We all like to think we are competent individuals who are in control of ourselves and our lives. But for those who suffer from panic attacks, a very great fear is the loss of control while having an attack. This is a common concern, and it's something that should be addressed. Putting the fear to rest will go a long way towards reducing your anxiety and panicky feelings.
When you have a panic attack, you experience a variety of unpleasant physical and emotional sensations. People who've had such an episode often learn to dread having another. They spend much of their time worrying about when or if another one will strike. But since we know that a panic attack will not physically harm you, what is really so scary about it? The underlying worry may be losing control of your body or behavior.
What if you started acting bizarrely? What if other people saw you curled up on the floor, or striking out at anything in your path? What if you started crying or screaming uncontrollably? What if you lost control of their bodily functions or began to vomit? What if. . . you can fill in the blank with your own secret fear.
It's important for sufferers to put this terror into perspective. The reality is that someone having a panic attack rarely loses control. People nearby probably won't even notice anything wrong.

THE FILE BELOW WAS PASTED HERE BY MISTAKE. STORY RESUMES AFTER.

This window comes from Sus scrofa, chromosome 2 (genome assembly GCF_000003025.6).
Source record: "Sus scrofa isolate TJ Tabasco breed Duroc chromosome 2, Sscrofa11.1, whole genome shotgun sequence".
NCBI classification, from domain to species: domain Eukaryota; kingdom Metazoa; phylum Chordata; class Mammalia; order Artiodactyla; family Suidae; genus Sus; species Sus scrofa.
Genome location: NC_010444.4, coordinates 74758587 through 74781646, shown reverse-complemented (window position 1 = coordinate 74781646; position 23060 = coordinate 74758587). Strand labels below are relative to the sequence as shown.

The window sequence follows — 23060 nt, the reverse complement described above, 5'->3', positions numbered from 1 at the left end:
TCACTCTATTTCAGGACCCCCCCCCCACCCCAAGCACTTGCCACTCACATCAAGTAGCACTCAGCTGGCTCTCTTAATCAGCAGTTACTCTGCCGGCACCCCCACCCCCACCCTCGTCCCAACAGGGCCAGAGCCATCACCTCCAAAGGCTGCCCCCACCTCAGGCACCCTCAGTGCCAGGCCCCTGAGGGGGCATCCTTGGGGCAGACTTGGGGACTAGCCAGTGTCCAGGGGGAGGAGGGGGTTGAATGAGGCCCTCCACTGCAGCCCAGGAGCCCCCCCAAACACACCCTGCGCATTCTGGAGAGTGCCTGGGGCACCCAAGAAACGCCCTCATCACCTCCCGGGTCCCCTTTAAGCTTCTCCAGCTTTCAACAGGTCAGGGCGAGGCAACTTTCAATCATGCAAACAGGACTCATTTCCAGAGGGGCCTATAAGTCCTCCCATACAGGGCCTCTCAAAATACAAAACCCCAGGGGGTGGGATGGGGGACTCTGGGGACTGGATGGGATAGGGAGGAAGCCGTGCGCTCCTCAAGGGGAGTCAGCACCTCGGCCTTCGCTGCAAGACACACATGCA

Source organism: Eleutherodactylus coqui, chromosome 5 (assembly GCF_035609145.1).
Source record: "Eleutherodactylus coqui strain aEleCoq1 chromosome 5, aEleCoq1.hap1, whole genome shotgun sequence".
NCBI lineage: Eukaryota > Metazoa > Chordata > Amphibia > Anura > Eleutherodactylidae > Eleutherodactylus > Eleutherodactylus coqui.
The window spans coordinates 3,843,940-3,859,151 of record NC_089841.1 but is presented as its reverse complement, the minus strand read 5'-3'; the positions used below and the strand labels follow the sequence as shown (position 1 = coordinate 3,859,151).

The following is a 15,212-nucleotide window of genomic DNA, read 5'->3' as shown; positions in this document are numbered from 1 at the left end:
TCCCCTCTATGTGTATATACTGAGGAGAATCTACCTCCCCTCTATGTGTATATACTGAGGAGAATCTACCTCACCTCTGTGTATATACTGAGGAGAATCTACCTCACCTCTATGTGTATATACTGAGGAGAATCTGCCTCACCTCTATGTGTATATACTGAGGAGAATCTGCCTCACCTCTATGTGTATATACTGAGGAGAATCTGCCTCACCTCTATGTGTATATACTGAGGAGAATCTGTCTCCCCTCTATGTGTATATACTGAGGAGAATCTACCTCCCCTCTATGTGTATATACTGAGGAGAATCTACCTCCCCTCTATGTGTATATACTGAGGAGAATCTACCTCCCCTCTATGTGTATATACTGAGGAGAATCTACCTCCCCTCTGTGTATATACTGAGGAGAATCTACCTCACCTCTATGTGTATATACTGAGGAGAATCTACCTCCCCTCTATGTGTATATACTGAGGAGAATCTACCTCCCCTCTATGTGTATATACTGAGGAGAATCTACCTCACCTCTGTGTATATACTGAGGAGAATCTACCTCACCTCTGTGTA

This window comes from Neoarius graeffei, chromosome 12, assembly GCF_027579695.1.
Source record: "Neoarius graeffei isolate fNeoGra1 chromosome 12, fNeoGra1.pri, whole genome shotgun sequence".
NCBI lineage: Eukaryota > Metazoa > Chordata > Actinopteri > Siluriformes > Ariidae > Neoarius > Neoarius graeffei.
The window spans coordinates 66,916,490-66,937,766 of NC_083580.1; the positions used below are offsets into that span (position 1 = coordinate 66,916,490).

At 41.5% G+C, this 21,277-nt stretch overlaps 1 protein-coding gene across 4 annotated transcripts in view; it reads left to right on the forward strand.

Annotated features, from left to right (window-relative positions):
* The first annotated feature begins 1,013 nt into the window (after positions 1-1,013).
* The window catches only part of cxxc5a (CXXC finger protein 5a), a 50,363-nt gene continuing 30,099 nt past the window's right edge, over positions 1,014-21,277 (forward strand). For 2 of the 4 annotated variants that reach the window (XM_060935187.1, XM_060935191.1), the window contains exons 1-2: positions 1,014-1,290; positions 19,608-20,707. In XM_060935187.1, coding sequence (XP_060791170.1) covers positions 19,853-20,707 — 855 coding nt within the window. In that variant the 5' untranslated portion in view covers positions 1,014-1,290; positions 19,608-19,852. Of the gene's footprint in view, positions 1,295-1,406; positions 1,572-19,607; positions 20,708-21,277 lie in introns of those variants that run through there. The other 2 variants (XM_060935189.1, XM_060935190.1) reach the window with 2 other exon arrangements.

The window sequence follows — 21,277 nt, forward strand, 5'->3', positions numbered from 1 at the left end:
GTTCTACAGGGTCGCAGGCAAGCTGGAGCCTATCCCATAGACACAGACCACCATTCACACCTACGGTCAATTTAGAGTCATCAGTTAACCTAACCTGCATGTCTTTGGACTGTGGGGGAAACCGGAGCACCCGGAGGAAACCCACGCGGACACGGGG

This fear is a symptom of the general anxiety and stress that you are experiencing. It's not a predictor of the future. As a panic attack sufferer, you already have considerable anxiety in your life. Your body and mind are under stress. Sometimes you feel like a pressure cooker ready to blow its top. A panic attack would be the final trigger to cause you to lose control, or so your anxious mind is telling you.
However, when you turn down your level of anxiety, through mental or physical stress reduction techniques, you will automatically diminish the fear of losing control. And you will have less fear and dread about having another panic attack.
Controlling your breathing can be a major step in overcoming anxiety. It sounds too simplistic. But those who learn correct breathing methods and practice the skill regularly report that they feel less anxious. If they start to feel bad, they are able to bring mind and body back to a more balanced state, simply by breathing properly.
Fear of losing control is something that causes panic attack sufferers a lot of distress. It may even keep you from going places or doing things you want to do, so it's important to deal with the fear. Remember that even in the middle of a panic attack, you're not in physical danger, and you have more control than you may think.
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